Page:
Electricity + Control

The prices of neodymium, praseodymium and dysprosium, rare earths, representing 85% of the economic value of the rare earth deposits at the Steenkampskraal mine in the Western Cape, have increased by more than 50% last year. Total reserves at the mine have a market value of $2 billion.

Rare earths“Neodymium magnets are used in industries such as electrical motor manufacture, medical science and renewable energy which rely on high-strength neodymium magnets,” says Trevor Blench, chairman of Steenkampskraal Holdings, owners of the Steenkampskraal mine.

These magnets are also used for audio equipment such as microphones, acoustic pick-ups, headphones and loudspeakers, magnetically coupled pumps, door catches, motors and generators, MRI scanners, magnetic therapy, ABS (anti-lock braking) system sensors and lifting machinery, amongst many others.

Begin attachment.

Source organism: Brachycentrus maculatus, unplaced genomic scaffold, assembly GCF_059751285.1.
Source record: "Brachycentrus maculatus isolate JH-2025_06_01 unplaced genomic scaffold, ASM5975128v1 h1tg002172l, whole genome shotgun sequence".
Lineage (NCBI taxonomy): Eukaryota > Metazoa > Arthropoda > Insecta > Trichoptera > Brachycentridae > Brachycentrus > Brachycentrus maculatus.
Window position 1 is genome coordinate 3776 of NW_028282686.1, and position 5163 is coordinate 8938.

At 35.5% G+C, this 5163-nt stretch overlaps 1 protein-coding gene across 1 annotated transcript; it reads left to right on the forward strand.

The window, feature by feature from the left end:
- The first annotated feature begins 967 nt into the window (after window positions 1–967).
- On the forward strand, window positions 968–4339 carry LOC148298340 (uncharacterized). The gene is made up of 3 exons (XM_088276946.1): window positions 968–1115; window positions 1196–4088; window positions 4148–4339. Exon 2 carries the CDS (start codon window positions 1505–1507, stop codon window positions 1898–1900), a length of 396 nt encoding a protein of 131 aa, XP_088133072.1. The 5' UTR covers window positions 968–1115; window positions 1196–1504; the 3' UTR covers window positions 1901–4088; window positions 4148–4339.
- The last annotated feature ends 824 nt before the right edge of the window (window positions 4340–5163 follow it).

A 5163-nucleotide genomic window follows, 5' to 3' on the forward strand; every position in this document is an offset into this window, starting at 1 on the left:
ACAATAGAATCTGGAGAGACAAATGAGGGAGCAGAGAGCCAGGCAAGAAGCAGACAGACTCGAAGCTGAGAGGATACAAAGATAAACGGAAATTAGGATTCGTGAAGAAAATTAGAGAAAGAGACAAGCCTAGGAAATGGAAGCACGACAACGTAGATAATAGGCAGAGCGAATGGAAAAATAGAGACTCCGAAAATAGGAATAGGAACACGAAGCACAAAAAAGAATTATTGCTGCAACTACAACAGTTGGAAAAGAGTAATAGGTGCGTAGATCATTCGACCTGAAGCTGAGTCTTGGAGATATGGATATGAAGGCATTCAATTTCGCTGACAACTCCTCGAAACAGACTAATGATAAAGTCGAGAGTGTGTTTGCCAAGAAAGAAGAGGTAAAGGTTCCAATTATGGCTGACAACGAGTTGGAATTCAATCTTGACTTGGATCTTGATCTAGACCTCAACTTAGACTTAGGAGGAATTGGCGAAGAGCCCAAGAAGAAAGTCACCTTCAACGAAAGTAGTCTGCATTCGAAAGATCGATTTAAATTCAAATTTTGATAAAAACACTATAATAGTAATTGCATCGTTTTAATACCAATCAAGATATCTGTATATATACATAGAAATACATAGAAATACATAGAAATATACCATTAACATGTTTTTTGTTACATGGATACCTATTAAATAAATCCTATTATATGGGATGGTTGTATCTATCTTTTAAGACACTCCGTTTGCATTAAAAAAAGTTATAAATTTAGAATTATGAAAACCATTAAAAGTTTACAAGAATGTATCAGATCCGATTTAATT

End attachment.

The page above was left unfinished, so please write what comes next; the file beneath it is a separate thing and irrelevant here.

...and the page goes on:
Without neodymium magnets, many technological advancements over the last 30 years would not have been possible. Because of their great strength, performance and resistance to demagnetisation, neodymium magnets can be made in different shapes and sizes, even as small as 1 mm diameter.

Dysprosium is used to make alloys for various electrical and electronic devices. An alloy is made by melting and mixing two or more metals. The mixture has properties different from any of the elements. Some dysprosium alloys have good magnetic properties.

Enquiries: Charles Smith. Email charles@csa.co.za

Image credit: Copyright: bwylezich / 123RF Stock Photo

 
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